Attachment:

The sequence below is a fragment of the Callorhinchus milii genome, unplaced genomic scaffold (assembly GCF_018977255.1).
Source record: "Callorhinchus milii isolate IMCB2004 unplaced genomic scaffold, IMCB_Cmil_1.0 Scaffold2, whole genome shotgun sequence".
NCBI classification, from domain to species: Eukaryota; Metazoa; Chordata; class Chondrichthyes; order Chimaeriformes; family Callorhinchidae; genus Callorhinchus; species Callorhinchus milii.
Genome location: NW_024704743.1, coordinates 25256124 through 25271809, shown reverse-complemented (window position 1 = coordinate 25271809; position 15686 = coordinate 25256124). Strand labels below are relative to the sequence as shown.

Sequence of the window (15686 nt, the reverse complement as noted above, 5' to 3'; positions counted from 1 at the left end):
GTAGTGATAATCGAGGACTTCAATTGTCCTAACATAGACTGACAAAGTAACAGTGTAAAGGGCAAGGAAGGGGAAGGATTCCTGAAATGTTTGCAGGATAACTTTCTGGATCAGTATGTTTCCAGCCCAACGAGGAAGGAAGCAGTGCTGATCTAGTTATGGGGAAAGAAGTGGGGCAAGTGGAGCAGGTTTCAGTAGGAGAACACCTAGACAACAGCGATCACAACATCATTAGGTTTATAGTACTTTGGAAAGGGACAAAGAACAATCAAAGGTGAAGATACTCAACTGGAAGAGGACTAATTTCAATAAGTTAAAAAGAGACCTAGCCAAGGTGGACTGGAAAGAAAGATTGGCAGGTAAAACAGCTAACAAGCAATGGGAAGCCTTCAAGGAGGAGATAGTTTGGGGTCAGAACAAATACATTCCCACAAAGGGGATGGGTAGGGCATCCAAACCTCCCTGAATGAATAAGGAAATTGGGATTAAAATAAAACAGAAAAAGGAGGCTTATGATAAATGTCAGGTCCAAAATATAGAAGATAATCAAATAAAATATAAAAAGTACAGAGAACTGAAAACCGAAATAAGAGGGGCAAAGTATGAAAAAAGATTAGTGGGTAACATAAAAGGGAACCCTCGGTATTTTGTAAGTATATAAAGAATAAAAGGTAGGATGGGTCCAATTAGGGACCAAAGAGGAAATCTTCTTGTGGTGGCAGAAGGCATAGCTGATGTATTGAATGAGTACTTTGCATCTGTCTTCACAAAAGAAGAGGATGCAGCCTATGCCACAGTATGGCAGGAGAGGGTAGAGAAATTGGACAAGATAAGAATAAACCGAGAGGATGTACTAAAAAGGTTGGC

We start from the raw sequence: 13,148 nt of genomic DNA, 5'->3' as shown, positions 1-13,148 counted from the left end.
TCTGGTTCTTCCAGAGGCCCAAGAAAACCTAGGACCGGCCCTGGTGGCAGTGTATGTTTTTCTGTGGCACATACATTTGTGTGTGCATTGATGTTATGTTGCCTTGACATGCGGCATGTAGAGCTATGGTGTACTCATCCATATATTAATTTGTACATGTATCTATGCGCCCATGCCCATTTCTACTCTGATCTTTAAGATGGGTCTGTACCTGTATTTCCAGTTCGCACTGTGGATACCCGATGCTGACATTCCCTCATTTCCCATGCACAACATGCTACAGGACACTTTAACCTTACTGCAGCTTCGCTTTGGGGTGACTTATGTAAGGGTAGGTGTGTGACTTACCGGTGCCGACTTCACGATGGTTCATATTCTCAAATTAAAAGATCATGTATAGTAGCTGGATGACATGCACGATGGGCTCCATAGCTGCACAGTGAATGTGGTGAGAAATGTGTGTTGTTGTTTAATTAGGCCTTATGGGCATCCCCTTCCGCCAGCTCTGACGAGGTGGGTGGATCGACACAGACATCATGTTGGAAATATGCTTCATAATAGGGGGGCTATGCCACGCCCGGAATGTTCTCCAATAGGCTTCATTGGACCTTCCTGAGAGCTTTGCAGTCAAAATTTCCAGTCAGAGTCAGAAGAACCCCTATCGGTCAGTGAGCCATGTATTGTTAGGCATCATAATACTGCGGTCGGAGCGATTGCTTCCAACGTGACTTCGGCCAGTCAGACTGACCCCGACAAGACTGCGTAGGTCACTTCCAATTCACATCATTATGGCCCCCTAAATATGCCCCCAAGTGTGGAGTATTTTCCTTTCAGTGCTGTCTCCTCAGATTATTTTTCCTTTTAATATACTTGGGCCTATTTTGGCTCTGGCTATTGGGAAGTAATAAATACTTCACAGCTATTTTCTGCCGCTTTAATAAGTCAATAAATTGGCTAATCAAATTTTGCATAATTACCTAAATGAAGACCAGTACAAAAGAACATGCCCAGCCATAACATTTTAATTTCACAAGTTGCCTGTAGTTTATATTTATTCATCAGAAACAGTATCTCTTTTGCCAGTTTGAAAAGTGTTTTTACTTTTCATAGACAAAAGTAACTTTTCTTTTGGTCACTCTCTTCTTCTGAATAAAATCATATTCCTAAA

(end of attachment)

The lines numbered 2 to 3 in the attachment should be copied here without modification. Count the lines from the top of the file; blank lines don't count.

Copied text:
Source record: "Callorhinchus milii isolate IMCB2004 unplaced genomic scaffold, IMCB_Cmil_1.0 Scaffold2, whole genome shotgun sequence".
NCBI classification, from domain to species: Eukaryota; Metazoa; Chordata; class Chondrichthyes; order Chimaeriformes; family Callorhinchidae; genus Callorhinchus; species Callorhinchus milii.